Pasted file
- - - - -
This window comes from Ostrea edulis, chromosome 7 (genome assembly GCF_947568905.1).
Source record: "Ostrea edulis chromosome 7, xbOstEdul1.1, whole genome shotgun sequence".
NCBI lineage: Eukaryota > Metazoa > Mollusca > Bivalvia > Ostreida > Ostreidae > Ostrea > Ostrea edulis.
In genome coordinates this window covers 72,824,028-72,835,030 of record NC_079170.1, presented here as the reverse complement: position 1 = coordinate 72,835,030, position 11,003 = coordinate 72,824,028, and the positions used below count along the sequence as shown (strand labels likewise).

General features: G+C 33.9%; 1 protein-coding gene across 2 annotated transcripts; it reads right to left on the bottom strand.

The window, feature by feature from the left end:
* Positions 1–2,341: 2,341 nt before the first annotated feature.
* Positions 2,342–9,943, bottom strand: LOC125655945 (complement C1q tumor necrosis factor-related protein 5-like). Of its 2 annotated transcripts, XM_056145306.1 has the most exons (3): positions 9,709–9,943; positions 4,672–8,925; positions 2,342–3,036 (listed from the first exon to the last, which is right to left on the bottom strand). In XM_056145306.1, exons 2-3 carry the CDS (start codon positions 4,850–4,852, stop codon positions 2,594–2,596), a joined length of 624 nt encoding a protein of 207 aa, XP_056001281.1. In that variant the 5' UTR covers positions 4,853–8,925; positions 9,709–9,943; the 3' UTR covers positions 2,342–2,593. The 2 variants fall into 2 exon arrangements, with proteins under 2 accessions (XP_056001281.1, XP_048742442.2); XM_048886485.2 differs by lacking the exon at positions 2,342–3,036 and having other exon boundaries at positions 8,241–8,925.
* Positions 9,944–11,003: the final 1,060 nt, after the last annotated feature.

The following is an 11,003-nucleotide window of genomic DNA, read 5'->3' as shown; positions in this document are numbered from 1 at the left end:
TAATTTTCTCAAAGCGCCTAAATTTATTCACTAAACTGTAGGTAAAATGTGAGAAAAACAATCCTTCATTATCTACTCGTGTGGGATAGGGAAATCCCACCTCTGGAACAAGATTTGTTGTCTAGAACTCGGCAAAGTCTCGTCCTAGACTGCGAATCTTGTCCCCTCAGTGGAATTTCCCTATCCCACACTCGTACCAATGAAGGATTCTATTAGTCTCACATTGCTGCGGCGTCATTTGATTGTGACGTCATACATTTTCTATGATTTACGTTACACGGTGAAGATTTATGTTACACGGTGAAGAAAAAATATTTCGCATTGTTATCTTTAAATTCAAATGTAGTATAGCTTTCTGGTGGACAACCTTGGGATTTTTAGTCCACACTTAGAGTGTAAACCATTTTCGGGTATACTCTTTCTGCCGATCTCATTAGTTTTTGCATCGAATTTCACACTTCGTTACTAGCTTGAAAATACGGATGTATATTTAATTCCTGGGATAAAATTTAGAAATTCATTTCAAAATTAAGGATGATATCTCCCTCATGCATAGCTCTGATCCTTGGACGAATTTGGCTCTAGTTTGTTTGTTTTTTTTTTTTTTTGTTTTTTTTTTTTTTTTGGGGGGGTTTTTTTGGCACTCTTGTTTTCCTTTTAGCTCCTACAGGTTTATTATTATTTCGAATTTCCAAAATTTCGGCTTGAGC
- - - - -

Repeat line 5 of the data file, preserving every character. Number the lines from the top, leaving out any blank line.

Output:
General features: G+C 33.9%; 1 protein-coding gene across 2 annotated transcripts; it reads right to left on the bottom strand.